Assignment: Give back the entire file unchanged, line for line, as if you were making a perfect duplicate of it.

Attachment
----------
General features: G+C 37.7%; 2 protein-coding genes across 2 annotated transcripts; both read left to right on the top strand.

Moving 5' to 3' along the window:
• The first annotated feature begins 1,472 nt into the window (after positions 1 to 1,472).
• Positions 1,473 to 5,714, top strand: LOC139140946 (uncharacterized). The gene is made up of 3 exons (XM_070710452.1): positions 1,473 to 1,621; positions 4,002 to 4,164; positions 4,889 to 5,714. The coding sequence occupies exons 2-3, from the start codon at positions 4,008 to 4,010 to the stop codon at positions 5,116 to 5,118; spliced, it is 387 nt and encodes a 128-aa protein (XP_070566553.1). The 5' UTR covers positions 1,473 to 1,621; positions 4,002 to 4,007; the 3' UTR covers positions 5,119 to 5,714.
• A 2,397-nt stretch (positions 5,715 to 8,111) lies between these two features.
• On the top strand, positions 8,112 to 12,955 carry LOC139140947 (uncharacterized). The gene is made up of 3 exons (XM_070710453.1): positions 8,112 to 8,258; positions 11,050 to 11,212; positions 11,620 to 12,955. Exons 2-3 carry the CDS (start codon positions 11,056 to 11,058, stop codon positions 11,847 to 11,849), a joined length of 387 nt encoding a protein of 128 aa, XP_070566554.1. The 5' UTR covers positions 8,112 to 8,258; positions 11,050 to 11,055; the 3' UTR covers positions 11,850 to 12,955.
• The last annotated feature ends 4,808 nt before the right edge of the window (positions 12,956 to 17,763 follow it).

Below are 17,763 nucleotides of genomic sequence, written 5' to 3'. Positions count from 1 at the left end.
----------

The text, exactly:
General features: G+C 37.7%; 2 protein-coding genes across 2 annotated transcripts; both read left to right on the top strand.

Moving 5' to 3' along the window:
• The first annotated feature begins 1,472 nt into the window (after positions 1 to 1,472).
• Positions 1,473 to 5,714, top strand: LOC139140946 (uncharacterized). The gene is made up of 3 exons (XM_070710452.1): positions 1,473 to 1,621; positions 4,002 to 4,164; positions 4,889 to 5,714. The coding sequence occupies exons 2-3, from the start codon at positions 4,008 to 4,010 to the stop codon at positions 5,116 to 5,118; spliced, it is 387 nt and encodes a 128-aa protein (XP_070566553.1). The 5' UTR covers positions 1,473 to 1,621; positions 4,002 to 4,007; the 3' UTR covers positions 5,119 to 5,714.
• A 2,397-nt stretch (positions 5,715 to 8,111) lies between these two features.
• On the top strand, positions 8,112 to 12,955 carry LOC139140947 (uncharacterized). The gene is made up of 3 exons (XM_070710453.1): positions 8,112 to 8,258; positions 11,050 to 11,212; positions 11,620 to 12,955. Exons 2-3 carry the CDS (start codon positions 11,056 to 11,058, stop codon positions 11,847 to 11,849), a joined length of 387 nt encoding a protein of 128 aa, XP_070566554.1. The 5' UTR covers positions 8,112 to 8,258; positions 11,050 to 11,055; the 3' UTR covers positions 11,850 to 12,955.
• The last annotated feature ends 4,808 nt before the right edge of the window (positions 12,956 to 17,763 follow it).

Below are 17,763 nucleotides of genomic sequence, written 5' to 3'. Positions count from 1 at the left end.